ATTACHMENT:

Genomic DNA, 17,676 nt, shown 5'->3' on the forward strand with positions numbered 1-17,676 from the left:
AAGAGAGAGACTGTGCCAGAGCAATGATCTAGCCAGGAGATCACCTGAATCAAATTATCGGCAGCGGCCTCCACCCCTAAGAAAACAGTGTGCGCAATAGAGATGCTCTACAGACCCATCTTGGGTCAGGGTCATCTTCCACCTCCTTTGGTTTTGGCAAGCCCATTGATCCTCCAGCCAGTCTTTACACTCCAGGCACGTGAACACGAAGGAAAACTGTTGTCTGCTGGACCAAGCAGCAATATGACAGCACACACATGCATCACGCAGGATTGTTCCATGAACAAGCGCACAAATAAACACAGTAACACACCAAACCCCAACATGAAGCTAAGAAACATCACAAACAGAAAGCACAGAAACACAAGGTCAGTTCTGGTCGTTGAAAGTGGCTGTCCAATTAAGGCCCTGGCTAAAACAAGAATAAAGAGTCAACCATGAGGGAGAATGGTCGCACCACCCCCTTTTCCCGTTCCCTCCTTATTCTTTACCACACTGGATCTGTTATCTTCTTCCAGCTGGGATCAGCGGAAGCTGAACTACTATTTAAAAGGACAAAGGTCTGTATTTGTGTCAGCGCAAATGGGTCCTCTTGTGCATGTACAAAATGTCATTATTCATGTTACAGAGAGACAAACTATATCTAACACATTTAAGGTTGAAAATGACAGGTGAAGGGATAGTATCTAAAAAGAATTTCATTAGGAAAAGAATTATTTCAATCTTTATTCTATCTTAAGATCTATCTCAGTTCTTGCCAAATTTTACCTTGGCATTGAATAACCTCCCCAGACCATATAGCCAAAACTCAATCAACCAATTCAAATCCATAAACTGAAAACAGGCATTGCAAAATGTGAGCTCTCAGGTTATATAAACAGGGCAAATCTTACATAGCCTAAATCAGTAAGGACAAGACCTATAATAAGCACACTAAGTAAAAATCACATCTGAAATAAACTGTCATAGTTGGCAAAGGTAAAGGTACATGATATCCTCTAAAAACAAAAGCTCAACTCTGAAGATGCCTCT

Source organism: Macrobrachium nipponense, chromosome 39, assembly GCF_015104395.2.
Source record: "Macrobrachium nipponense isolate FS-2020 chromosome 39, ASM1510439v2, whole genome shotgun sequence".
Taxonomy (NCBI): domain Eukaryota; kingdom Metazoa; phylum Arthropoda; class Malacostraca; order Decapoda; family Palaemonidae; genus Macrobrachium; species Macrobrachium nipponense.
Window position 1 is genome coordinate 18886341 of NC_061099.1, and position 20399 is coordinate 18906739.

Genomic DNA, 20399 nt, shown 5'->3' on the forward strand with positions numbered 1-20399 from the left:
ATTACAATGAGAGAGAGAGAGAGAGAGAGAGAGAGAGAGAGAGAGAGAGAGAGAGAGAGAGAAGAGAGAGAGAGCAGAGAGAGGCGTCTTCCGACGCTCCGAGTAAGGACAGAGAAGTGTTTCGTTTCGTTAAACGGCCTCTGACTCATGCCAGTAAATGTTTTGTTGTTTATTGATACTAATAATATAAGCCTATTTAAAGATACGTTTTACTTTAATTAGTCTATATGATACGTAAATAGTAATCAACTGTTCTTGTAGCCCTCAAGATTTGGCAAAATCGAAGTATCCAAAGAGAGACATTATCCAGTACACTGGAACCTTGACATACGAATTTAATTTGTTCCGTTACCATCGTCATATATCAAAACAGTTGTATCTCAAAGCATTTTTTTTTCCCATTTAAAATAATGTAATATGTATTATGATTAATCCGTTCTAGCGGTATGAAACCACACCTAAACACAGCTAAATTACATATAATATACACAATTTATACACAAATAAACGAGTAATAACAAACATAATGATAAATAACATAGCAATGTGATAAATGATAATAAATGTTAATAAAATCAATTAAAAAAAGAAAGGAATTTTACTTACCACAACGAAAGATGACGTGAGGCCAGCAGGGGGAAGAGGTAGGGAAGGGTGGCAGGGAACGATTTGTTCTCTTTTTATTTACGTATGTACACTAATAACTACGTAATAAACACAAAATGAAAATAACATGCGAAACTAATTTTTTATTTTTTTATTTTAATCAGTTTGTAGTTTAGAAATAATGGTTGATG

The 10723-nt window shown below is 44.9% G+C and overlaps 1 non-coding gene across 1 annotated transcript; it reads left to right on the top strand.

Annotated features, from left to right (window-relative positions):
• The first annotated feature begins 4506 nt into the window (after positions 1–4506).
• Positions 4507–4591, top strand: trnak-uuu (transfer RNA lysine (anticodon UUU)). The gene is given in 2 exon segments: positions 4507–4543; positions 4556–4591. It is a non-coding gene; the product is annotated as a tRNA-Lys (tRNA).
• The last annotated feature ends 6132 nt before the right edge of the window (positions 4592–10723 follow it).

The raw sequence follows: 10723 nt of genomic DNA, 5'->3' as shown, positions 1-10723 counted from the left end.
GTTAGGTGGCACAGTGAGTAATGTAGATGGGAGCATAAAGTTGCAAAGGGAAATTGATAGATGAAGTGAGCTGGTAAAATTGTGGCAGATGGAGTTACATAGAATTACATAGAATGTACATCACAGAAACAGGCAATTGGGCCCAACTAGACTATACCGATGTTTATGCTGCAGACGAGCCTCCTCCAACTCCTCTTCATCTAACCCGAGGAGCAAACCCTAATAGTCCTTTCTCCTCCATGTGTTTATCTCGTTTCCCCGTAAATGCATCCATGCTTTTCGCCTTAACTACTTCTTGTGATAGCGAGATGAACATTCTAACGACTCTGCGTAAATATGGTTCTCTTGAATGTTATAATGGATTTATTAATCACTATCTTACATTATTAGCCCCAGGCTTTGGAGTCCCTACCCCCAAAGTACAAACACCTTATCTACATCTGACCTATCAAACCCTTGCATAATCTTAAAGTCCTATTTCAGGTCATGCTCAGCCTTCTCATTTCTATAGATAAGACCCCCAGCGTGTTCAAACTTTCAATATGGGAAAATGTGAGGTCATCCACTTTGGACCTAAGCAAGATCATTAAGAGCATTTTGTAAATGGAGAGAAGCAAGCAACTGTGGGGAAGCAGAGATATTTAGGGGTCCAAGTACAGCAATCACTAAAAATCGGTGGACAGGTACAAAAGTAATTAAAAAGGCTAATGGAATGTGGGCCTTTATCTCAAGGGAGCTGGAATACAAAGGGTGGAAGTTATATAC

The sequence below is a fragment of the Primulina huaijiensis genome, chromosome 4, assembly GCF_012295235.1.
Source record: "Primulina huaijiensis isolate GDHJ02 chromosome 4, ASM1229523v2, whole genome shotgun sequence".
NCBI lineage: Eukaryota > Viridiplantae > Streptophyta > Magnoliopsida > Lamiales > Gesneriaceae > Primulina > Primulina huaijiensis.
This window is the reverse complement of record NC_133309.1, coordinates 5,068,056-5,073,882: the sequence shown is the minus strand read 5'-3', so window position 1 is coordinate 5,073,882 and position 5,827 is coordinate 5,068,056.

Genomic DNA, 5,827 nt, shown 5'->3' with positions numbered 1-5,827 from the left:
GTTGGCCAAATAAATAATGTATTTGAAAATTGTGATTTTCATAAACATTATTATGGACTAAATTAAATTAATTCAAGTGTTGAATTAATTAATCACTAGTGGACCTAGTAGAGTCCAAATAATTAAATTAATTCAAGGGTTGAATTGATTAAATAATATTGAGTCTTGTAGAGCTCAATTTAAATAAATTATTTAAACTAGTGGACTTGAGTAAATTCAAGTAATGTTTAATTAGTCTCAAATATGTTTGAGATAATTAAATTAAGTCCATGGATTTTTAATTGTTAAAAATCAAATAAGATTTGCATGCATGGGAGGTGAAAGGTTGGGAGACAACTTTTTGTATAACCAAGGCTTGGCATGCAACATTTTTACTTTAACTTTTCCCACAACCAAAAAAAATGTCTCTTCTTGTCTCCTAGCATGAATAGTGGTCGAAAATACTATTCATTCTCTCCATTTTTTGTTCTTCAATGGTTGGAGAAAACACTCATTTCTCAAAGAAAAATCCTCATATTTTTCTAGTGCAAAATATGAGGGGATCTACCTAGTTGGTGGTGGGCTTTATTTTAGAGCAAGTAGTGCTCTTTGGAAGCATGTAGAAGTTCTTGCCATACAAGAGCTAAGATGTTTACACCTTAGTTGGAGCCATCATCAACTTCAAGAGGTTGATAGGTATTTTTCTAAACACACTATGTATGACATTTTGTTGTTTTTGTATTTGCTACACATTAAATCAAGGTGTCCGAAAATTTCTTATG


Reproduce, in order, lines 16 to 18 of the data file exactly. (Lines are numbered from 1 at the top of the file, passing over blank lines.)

The sequence below is a fragment of the Primulina huaijiensis genome, chromosome 4, assembly GCF_012295235.1.
Source record: "Primulina huaijiensis isolate GDHJ02 chromosome 4, ASM1229523v2, whole genome shotgun sequence".
NCBI lineage: Eukaryota > Viridiplantae > Streptophyta > Magnoliopsida > Lamiales > Gesneriaceae > Primulina > Primulina huaijiensis.